Ramesh Arora: The other Singh Saab

Ramesh Arora: The other Singh Saab

By Sameer Arshad

Gopal Singh Arora’s brothers thought he was crazy to stay back in Pakistan during the post-Partition riots. But his closest friend, Hayat Khan Baloch, had left him with no other option. If you leave, Baloch told him, you will have to either behead me or take me along.

Most of Arora’s relatives had by then migrated to India, though not before warning him against staying back. But Arora and his sons not only stayed put, they went on to do reasonably well in agriculture and contract work. And now many years after his death, Arora’s decision to stay back has been vindicated with his grandson achieving a rare milestone. In June, Ramesh Singh Arora became the first Sikh assembly member of Pakistan’s Punjab province. Ramesh believes he owes his achievement to his grandfather’s deep love for his friend. “They were like brothers,” says Ramesh.

Arora and his family stayed on in Lyallpur (now Faisalabad) and then moved to Nankana Sahib, a holy city for Sikhs, in 1965. Ramesh spent his childhood there and was educated there. He received his master’s degree from Lahore’s Punjab University in 1997, and then started working with the World Bank as a microfinance and institutional development specialist.

Ramesh, who set up an NGO in 2008, credits Ahsan Iqbal, the Pakistan Muslim League (Nawaz) leader and federal minister, with launching his political career. Iqbal also helped him get an assembly nomination.

There is another interesting story how that happened. “When the head priest of Golden Temple, Giani Jaswinder Singh, visited the Punjab Assembly (in Lahore), he asked speaker Rana Iqbal how many khalsa (Sikh) members it had. None, the speaker had replied, but he promised that the next assembly would at least have one,” says Ramesh.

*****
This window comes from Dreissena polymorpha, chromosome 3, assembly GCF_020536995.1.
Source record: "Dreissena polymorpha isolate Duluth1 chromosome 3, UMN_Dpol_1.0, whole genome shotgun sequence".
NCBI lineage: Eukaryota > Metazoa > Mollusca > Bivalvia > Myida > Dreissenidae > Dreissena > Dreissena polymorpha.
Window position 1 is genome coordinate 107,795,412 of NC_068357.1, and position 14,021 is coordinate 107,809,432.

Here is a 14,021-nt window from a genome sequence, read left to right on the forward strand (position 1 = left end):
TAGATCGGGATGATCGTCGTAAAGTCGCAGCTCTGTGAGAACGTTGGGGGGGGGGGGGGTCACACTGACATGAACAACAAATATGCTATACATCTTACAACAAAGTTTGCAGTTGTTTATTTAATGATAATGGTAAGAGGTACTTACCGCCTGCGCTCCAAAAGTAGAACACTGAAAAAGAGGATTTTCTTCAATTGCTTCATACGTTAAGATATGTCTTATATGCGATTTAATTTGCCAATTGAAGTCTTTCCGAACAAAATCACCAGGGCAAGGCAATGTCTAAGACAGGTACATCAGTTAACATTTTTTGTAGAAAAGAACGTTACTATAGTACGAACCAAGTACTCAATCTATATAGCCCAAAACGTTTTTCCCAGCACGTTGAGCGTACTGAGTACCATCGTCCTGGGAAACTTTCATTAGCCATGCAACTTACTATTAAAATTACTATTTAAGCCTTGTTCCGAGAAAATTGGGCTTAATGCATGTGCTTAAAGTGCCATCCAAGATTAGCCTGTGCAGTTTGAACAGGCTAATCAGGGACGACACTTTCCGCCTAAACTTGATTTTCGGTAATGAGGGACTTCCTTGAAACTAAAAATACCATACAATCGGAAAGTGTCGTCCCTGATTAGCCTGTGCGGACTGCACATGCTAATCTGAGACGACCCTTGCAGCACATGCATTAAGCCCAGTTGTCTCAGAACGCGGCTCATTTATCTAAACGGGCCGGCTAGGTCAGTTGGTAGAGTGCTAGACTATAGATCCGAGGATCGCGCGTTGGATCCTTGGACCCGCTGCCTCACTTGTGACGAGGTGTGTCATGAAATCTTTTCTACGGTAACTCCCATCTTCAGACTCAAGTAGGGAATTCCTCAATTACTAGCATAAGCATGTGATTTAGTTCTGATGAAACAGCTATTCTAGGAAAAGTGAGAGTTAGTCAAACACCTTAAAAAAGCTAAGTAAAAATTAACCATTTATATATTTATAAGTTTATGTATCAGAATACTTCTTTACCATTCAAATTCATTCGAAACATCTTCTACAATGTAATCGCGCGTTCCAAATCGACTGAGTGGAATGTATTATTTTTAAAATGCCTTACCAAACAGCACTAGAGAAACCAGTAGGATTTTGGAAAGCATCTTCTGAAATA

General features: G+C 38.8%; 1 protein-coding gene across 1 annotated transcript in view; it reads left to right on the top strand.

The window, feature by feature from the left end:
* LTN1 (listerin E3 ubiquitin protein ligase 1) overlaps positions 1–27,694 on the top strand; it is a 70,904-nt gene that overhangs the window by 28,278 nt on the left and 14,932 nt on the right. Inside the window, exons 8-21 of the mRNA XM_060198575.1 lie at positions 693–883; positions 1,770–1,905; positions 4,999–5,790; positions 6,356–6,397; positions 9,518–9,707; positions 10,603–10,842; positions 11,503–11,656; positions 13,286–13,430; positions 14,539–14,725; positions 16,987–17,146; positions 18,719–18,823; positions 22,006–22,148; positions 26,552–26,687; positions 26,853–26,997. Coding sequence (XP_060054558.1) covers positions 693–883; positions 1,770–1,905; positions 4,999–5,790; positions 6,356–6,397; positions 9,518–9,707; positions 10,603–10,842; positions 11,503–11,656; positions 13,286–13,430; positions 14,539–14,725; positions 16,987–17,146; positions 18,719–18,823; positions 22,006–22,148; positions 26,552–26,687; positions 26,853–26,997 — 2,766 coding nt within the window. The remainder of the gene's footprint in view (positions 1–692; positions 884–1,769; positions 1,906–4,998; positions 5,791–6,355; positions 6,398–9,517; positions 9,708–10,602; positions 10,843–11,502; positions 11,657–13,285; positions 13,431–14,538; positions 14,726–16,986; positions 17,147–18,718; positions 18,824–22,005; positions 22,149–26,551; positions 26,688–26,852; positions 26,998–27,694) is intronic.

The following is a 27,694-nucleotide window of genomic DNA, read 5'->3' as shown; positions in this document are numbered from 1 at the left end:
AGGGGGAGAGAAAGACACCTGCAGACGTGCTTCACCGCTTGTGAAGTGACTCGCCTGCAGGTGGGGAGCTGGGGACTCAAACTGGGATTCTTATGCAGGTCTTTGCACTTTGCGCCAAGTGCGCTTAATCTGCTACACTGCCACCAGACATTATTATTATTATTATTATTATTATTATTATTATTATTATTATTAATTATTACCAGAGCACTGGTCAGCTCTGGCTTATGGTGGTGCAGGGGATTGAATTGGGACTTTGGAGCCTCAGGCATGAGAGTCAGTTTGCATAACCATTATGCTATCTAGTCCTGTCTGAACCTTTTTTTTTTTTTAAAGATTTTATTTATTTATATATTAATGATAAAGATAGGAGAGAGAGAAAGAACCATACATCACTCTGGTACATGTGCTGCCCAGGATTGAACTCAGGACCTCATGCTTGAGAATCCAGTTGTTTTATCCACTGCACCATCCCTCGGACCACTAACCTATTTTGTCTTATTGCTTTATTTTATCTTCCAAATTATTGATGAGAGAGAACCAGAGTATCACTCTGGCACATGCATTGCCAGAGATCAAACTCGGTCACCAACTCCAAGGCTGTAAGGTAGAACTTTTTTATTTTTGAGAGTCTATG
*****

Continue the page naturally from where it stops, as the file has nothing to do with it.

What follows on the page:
Punjab province is significant for Sikhs because some of their holiest shrines are located here. Also, Lahore was the seat of Sikh imperial power – Ranjit Singh ruled from here, exercising control over his vast kingdom.

The passage of the Sikh Marriage Act is among the politician’s priorities. “It is being processed while the Hindu Marriage Act is almost done,” he says. He is hopeful that the two legislations would be a reality within a year.

Minorities in Pakistan are mostly in the news for being victimized. But, says Ramesh, Prime Minister Nawaz Sharif has a soft corner for minority communities. “He has created a special minority development fund and Rs 200 million has been allocated to each minority legislator for this.”

Ramesh, who visits India often, cites the nomination of Hindu legislator, Kanji Ram, in Punjab as another example of Sharif ‘s concern for minorities.

The Sikh population in Pakistan is concentrated in Khyber Pakhtunkhwa, where another Sikh lawmaker, Suran Singh, is minority affairs advisor. “We are both committed to the betterment of Pakistan,” says Ramesh.

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